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Card-index course

Inequality, work and careers

Inégalités, travail et carrières

Responsible Faculty: Faculty of Social and Political Sciences (SSP)

Teacher(s): Daniel Oesch, Amal Tawfik
Lecturer(s): -

Validity: 2018 -> 2019

No timetable defined.

Course+Seminar

Spring semester
6 hours per week
84 hours per semester

Teaching language(s): French
Public: Yes
Credits: 0

Objective

The course has the following learning objectives for students

In terms of specific skills, the course must enable students to:
- apply the main concepts used in the labour market analysis
- identify the main causes of unemployment
- assess the main policy instruments for reducing unemployment and inequality

At the level of general skills, the course must enable students to:
- make clear and concise oral presentations
- read and understand scientific articles in English
- write a concise research note, based on theoretical and empirical elements
- use basic statistical tools to analyse data from a statistical survey

Content

The course theme
This course focuses on inequalities and transitions in the Swiss and European labour markets. Emphasis will be placed on analysing the transition from school to work and the causes and effects of unemployment. We will thus focus on phenomena such as professional integration, interrupted careers, minimum wages, long-term unemployment, globalisation or labour migration.


Teaching philosophy
This course is based on the premise that learning is only effective if students can take ownership of the course material themselves. They - and not the teachers - are the main actors in their learning. This course offers many activities led by the students: personal reading, presentation of texts and discussion moderation, forums on Moodle, practical work in the course and in the computer room, written work.

Modality of teaching
The course topics are further developed through four activities: (i) discussion of academic literature (by students); (ii) presentation of the main concepts of labour market analysis (by teachers); (iii) analysis of the Survey of University Graduates; (iv) discussion with experts from the professional world. Specialists in vocational integration, vocational guidance and the fight against unemployment will be invited to attend the course.

Evaluation

The final grade is based on four elements:

i. written term paper: 50% of the final grade

ii. the two oral presentations as well as the quality of the questions asked on Moodle; for the presentation of the text: 20%, for the presentation of the written work: 20%, for the quality of the questions asked on Moodle: 10%.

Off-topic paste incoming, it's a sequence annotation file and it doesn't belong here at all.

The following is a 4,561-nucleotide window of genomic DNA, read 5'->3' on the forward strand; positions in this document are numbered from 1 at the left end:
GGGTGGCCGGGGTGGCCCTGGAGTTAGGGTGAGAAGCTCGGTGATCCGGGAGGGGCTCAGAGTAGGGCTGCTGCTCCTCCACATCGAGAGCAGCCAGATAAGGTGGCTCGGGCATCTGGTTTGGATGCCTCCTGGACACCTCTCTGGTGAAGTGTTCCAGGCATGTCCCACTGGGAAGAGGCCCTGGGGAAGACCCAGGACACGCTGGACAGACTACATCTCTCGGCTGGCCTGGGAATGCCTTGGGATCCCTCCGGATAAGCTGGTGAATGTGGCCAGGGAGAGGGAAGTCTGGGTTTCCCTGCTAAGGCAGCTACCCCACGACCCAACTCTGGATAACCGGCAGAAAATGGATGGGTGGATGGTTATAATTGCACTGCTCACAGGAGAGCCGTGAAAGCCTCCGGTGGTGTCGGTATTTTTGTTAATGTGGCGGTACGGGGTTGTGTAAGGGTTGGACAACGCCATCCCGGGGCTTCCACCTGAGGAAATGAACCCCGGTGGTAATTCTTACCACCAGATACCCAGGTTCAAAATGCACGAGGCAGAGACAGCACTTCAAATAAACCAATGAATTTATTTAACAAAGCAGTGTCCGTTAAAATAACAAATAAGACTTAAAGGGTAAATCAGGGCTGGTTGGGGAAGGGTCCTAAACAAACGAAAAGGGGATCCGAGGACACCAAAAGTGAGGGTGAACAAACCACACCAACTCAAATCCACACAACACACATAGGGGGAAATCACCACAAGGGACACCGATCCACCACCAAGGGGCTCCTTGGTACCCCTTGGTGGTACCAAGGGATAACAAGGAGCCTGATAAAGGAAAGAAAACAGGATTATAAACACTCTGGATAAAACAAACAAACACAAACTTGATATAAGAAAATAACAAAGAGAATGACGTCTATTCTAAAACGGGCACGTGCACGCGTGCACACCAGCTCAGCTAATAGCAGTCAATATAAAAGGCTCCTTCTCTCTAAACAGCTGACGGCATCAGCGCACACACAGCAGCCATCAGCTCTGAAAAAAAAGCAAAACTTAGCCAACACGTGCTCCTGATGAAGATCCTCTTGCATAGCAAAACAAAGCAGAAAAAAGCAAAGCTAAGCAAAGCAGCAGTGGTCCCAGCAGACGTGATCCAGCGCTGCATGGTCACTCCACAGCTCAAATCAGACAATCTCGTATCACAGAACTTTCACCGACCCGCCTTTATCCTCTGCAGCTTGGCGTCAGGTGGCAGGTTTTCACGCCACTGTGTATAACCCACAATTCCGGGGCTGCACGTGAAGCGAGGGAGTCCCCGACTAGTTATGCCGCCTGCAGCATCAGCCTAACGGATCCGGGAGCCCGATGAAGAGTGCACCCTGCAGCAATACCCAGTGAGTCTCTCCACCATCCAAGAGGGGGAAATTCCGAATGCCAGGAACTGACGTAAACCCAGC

iii. a bonus obtained in an optional MCQ test: the test will take place in the last week of the term and will cover the material seen in class and the readings; a very good performance gives a bonus of 0.5 (0.25) point on the final grade.

iv. a bonus or malus linked to the exercises (bonus): the course provides a total of 17 exercises - 8 in classes and 9 in computer rooms; the completion of 17 (16) exercises offers a bonus of 0.5 (0.25) point on the final grade; when the student performs less than 13 exercises, this results in a 0.25 point malus on the final grade for each less exercise.

Bibliography

Bonoli, G. (2010), "The Political Economy of Active Labor-Market Policy", Politics & Society 38(4): 435-457. Bonoli, G. and Hinrichs, K. (2012). "Statistical discrimination and employers' recruitment", European Societies 14(3): 338-361. Chauvin, S. (2010). "Introduction". Dans : Chauvin, S. Les agences de la précarité. Journaliers à Chicago, Paris : Seuil, pp. 9-37. Fernández-Macías, E. (2018). "Automation, digitalisation and platforms: Implications for work and employment," Eurofound, Dublin, 1-26. Flückiger, Y. (2002), « Le chômage en Suisse : causes, évolution et efficacité des mesures actives », Aspects de la Sécurité Sociale 4 : 11-21. Marchal E. et Bureau M.-C. (2009), « Incertitudes et médiations au coeur du marché du travail », Revue française de sociologie 50(3) 573-598. Schulten, T., Müller, T. et Eldring, L. (2015). Prospects and obstacles of a European minimum wage policy. Van Gyes, G. et Schulten, T. (eds.). Wage bargaining under the new European Economic Governance: Alternative strategies for inclusive growth. 327-359, Bruxelles: ETUI. Young, C. and Lim, C. (2014), "Time as a Network Good: Evidence from Unemployment and the Standard Workweek." Sociological Science 1: 10-27.

Additional information

https://moodle.unil.ch/course/view.php?id=15045

Canton de Vaud
Swiss University
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